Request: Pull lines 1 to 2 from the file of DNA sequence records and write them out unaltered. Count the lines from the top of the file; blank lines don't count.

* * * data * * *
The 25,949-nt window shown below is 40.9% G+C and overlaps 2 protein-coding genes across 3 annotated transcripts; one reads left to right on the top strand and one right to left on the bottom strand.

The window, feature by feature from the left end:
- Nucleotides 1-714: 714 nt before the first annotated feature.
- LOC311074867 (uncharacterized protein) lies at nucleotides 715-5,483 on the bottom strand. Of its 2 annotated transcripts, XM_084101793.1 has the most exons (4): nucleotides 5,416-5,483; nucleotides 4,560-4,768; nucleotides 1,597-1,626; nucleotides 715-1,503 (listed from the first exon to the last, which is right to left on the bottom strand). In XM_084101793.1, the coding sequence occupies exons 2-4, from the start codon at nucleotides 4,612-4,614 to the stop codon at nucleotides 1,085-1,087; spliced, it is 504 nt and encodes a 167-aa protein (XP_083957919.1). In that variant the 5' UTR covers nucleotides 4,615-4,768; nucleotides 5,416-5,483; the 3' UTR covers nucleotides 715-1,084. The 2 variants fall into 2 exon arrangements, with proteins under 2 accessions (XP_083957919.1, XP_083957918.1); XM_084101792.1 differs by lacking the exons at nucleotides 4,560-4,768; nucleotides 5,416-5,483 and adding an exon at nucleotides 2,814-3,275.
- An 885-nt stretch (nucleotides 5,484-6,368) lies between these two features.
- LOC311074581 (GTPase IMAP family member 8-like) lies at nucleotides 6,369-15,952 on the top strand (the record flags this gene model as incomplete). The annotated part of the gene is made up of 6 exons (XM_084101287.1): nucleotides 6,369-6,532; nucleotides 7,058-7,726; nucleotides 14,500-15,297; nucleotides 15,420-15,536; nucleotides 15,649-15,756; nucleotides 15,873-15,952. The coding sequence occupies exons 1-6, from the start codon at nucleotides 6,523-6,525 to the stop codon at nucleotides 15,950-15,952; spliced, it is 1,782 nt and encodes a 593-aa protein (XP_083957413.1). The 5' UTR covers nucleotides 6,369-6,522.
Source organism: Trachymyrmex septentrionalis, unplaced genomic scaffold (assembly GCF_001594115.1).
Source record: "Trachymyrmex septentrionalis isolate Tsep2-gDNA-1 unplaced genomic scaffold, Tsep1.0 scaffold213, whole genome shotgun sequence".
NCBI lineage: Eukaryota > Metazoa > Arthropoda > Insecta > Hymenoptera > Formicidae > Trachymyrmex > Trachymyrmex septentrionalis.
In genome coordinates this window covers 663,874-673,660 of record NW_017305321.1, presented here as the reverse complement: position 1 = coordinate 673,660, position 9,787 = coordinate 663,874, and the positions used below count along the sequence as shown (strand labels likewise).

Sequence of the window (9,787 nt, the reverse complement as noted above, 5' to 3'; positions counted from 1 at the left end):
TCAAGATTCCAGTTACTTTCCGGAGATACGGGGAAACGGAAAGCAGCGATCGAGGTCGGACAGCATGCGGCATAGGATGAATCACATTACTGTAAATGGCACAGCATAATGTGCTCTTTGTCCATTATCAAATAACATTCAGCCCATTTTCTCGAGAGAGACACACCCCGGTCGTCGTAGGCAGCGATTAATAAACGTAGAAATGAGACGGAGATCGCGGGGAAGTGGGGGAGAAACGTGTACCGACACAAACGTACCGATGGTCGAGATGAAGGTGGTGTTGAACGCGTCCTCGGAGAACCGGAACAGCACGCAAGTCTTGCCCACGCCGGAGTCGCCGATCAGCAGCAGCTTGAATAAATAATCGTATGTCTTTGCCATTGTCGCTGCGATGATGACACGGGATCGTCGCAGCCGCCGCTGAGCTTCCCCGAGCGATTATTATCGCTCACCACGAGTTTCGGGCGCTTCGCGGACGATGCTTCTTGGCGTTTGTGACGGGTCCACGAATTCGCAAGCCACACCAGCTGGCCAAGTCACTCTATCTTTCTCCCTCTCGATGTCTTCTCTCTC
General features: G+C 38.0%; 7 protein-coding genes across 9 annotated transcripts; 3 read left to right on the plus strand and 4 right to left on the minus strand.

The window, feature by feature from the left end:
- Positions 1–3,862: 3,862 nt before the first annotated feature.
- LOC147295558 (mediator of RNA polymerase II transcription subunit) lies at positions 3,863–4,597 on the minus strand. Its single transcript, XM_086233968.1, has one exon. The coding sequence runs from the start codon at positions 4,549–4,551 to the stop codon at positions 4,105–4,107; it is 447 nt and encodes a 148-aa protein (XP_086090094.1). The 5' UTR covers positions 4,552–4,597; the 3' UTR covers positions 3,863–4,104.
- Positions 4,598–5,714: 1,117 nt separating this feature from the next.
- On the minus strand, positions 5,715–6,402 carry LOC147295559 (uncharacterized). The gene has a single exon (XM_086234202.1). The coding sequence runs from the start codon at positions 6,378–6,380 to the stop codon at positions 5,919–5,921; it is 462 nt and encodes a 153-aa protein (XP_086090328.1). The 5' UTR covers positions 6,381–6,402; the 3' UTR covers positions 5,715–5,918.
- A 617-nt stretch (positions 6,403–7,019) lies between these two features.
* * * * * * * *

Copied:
The 25,949-nt window shown below is 40.9% G+C and overlaps 2 protein-coding genes across 3 annotated transcripts; one reads left to right on the top strand and one right to left on the bottom strand.

The window, feature by feature from the left end: